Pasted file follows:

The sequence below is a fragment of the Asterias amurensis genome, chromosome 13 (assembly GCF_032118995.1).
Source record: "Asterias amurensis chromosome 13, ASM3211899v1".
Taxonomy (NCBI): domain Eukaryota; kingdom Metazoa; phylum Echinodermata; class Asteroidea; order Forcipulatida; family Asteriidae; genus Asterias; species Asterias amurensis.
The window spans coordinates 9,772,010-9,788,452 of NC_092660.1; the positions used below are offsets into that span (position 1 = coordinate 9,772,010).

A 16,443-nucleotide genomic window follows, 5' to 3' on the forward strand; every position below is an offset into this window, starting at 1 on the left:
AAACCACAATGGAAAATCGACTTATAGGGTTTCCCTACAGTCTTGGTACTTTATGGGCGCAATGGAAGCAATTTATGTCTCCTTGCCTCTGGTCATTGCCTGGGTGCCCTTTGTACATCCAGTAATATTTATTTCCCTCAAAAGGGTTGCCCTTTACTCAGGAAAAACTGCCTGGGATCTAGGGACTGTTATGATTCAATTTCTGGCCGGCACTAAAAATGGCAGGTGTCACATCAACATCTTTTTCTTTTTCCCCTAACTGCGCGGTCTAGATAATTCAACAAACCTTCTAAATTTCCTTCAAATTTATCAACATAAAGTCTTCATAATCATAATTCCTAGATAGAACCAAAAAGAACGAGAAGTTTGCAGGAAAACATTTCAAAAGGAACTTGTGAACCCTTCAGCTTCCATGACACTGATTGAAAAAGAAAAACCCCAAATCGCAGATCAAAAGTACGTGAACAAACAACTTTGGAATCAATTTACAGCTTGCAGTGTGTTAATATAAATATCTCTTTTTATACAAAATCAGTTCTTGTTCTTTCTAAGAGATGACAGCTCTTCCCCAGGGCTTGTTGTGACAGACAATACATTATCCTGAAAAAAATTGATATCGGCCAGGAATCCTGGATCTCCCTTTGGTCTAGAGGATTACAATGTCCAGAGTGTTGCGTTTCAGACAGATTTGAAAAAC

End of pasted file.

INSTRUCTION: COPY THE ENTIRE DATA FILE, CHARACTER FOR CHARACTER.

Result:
The sequence below is a fragment of the Asterias amurensis genome, chromosome 13 (assembly GCF_032118995.1).
Source record: "Asterias amurensis chromosome 13, ASM3211899v1".
Taxonomy (NCBI): domain Eukaryota; kingdom Metazoa; phylum Echinodermata; class Asteroidea; order Forcipulatida; family Asteriidae; genus Asterias; species Asterias amurensis.
The window spans coordinates 9,772,010-9,788,452 of NC_092660.1; the positions used below are offsets into that span (position 1 = coordinate 9,772,010).

A 16,443-nucleotide genomic window follows, 5' to 3' on the forward strand; every position below is an offset into this window, starting at 1 on the left:
AAACCACAATGGAAAATCGACTTATAGGGTTTCCCTACAGTCTTGGTACTTTATGGGCGCAATGGAAGCAATTTATGTCTCCTTGCCTCTGGTCATTGCCTGGGTGCCCTTTGTACATCCAGTAATATTTATTTCCCTCAAAAGGGTTGCCCTTTACTCAGGAAAAACTGCCTGGGATCTAGGGACTGTTATGATTCAATTTCTGGCCGGCACTAAAAATGGCAGGTGTCACATCAACATCTTTTTCTTTTTCCCCTAACTGCGCGGTCTAGATAATTCAACAAACCTTCTAAATTTCCTTCAAATTTATCAACATAAAGTCTTCATAATCATAATTCCTAGATAGAACCAAAAAGAACGAGAAGTTTGCAGGAAAACATTTCAAAAGGAACTTGTGAACCCTTCAGCTTCCATGACACTGATTGAAAAAGAAAAACCCCAAATCGCAGATCAAAAGTACGTGAACAAACAACTTTGGAATCAATTTACAGCTTGCAGTGTGTTAATATAAATATCTCTTTTTATACAAAATCAGTTCTTGTTCTTTCTAAGAGATGACAGCTCTTCCCCAGGGCTTGTTGTGACAGACAATACATTATCCTGAAAAAAATTGATATCGGCCAGGAATCCTGGATCTCCCTTTGGTCTAGAGGATTACAATGTCCAGAGTGTTGCGTTTCAGACAGATTTGAAAAAC